Professor Edward Wadie Said was born on 1st November 1935 in Jerusalem (then in the British Mandate of Palestine) and died on 25th September 2003 at the age of 67 years in New York City, USA. His father was a wealthy Protestant Palestinian businessman and an American citizen who had served under General Pershing in World War I, while his mother was born in Nazareth also of Christian Palestinian descent. His sister was the historian and writer Rosemarie Said Zahlan. He referred to himself as a "Christian wrapped in a Muslim culture". In his formative years, he lived in both Cairo and Jerusalem before his family moved to the USA. He attended the Anglican St. Georges Academy in Jerusalem in 1947. In 1948, his entire family became refugees in Egypt during the 1948 Arab-Israeli war.
In the USA, he attended different schools and in 1957 he earned an A.B. (Artium Baccaleureus/Bachelor of Arts) from Princeton University, an MA in 1960 from Harvard University where he won the Bowdoin Prize. He joined the faculty of Columbia University in 1963 and served as Professor of English and Comparative Literature for several decades. In 1977 Said became the Parr Professor of English and Comparative Literature at Columbia and subsequently became the Old Dominion Foundation Professor in the Humanities. In 1992 he attained the rank of University Professor, Columbia's most prestigious academic position. Professor Said also taught at Harvard, Johns Hopkins, and Yale universities. He was fluent in English, French, and Arabic.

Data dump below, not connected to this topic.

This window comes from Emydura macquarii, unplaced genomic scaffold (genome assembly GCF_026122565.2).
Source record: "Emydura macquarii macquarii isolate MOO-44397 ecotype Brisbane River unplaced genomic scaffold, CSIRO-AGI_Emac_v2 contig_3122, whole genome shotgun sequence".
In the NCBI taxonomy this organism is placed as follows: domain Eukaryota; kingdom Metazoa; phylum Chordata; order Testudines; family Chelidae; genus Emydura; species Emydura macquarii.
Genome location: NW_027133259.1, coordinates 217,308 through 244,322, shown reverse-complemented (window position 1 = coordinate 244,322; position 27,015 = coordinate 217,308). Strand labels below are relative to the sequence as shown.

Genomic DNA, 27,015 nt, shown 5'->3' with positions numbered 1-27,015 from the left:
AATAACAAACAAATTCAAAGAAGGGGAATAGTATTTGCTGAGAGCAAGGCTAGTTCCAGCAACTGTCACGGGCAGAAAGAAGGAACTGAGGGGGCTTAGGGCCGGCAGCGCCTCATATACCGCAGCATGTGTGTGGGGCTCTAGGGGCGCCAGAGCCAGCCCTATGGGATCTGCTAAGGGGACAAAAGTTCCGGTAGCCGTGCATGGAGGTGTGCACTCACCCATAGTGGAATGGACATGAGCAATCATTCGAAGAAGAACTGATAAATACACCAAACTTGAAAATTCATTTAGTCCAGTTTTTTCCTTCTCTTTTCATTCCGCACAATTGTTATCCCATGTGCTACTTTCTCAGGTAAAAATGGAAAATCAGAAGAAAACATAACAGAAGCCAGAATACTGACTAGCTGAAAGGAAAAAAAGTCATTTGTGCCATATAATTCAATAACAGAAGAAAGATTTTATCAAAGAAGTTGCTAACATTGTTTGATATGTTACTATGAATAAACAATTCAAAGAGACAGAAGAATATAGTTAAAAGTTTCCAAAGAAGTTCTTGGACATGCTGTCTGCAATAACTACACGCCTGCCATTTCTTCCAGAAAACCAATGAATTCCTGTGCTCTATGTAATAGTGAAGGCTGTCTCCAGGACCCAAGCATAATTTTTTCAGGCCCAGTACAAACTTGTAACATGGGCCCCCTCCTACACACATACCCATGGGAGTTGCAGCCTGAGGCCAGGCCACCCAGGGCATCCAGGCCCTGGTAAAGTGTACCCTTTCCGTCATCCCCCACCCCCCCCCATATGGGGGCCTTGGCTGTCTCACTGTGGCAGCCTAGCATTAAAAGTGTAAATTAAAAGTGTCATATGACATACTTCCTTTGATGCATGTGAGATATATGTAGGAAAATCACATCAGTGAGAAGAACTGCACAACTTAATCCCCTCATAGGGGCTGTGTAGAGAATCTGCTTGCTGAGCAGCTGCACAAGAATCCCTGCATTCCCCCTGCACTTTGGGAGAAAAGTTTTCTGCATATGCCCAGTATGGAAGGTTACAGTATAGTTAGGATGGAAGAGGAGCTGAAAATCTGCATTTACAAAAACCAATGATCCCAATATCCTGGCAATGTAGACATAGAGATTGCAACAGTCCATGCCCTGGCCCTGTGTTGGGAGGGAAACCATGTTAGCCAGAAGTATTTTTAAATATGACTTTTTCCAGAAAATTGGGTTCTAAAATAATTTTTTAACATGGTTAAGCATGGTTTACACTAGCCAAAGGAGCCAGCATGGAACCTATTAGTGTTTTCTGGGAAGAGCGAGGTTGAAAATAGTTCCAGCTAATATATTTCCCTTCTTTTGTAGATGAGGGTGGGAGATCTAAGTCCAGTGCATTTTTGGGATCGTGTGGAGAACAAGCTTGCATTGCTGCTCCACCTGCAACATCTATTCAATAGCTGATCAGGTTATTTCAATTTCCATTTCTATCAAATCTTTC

Said was bestowed with numerous honorary doctorates from universities around the world and twice received Columbia's Trilling Award and the Wellek Prize of the American Comparative Literature Association. The Institute of Social Studies awarded its honorary doctorate to Said in 2002.His autobiographical memoir, Out of Place, won the 1999 New Yorker Prize for non-fiction. He was also a member of the American Academy of Arts and Sciences, the American Academy of Arts and Letters, the Royal Society of Literature, and the American Philosophical Society. Said's writing regularly appeared in The Nation, The Guardian, the London Review of Books, Le Monde Diplomatique, Counterpunch, Al Ahram, and the pan-Arab daily al-Hayat. Alongside his good friend, fellow political activist and colleague Noam Chomsky, he gave interviews on US foreign policy to various independent radio programs.
Honorary Degree at ISS: Orientalism once more (2003) / Edward W. Said / The Hague: ISS, 2003. Lecture delivered on the occasion of the awarding of the degree of Doctor Honoris Causa on the 50th anniversary of the Institute of Social Studies, The Hague, The Netherlands, 21st May 2003.